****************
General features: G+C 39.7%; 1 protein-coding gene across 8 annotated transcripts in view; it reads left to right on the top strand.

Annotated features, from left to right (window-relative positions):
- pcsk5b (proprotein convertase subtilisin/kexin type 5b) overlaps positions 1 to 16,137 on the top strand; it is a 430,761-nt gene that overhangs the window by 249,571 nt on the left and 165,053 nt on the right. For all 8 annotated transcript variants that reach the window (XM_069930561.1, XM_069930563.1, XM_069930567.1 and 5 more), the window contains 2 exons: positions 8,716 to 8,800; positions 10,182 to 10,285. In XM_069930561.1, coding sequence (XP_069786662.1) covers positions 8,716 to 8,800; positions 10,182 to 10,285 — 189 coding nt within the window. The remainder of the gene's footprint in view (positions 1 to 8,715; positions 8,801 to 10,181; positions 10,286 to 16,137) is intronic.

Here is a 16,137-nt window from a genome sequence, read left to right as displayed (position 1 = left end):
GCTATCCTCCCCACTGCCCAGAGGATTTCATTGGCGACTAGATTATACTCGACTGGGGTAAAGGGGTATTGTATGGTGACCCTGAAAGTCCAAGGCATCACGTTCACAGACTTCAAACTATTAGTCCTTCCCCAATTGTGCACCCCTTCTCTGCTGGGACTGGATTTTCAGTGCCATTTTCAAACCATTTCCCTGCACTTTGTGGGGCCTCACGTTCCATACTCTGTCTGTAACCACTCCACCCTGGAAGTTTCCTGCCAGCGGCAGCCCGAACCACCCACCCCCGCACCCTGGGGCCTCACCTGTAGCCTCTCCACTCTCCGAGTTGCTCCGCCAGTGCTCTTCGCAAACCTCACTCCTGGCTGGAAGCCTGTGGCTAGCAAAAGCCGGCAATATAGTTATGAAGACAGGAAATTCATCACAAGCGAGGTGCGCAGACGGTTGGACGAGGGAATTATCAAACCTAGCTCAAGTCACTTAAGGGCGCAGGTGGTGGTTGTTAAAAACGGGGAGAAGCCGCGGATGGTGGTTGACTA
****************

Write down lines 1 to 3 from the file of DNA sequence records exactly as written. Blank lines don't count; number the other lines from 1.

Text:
General features: G+C 39.7%; 1 protein-coding gene across 8 annotated transcripts in view; it reads left to right on the top strand.

Annotated features, from left to right (window-relative positions):
- pcsk5b (proprotein convertase subtilisin/kexin type 5b) overlaps positions 1 to 16,137 on the top strand; it is a 430,761-nt gene that overhangs the window by 249,571 nt on the left and 165,053 nt on the right. For all 8 annotated transcript variants that reach the window (XM_069930561.1, XM_069930563.1, XM_069930567.1 and 5 more), the window contains 2 exons: positions 8,716 to 8,800; positions 10,182 to 10,285. In XM_069930561.1, coding sequence (XP_069786662.1) covers positions 8,716 to 8,800; positions 10,182 to 10,285 — 189 coding nt within the window. The remainder of the gene's footprint in view (positions 1 to 8,715; positions 8,801 to 10,181; positions 10,286 to 16,137) is intronic.